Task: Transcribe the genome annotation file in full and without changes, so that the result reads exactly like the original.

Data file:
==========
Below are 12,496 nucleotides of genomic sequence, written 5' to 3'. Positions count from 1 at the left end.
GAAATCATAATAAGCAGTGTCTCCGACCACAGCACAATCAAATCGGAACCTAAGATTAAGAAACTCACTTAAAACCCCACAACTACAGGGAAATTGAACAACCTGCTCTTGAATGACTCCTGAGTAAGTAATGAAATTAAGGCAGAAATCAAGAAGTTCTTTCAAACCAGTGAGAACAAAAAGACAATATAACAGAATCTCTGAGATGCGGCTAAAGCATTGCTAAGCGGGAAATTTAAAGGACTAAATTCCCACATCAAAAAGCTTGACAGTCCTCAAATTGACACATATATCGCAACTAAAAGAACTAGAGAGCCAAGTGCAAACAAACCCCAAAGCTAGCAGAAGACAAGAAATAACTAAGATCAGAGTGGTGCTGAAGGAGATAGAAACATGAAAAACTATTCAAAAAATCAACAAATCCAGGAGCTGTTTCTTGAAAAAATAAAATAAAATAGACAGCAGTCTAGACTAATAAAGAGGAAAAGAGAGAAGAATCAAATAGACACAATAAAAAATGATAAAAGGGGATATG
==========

Below are 12,496 nucleotides of genomic sequence, written 5' to 3'. Positions count from 1 at the left end.
GAAATCATAATAAGCAGTGTCTCCGACCACAGCACAATCAAATCGGAACCTAAGATTAAGAAACTCACTTAAAACCCCACAACTACAGGGAAATTGAACAACCTGCTCTTGAATGACTCCTGAGTAAGTAATGAAATTAAGGCAGAAATCAAGAAGTTCTTTCAAACCAGTGAGAACAAAAAGACAATATAACAGAATCTCTGAGATGCGGCTAAAGCATTGCTAAGCGGGAAATTTAAAGGACTAAATTCCCACATCAAAAAGCTTGACAGTCCTCAAATTGACACATATATCGCAACTAAAAGAACTAGAGAGCCAAGTGCAAACAAACCCCAAAGCTAGCAGAAGACAAGAAATAACTAAGATCAGAGTGGTGCTGAAGGAGATAGAAACATGAAAAACTATTCAAAAAATCAACAAATCCAGGAGCTGTTTCTTGAAAAAATAAAATAAAATAGACAGCAGTCTAGACTAATAAAGAGGAAAAGAGAGAAGAATCAAATAGACACAATAAAAAATGATAAAAGGGGATATG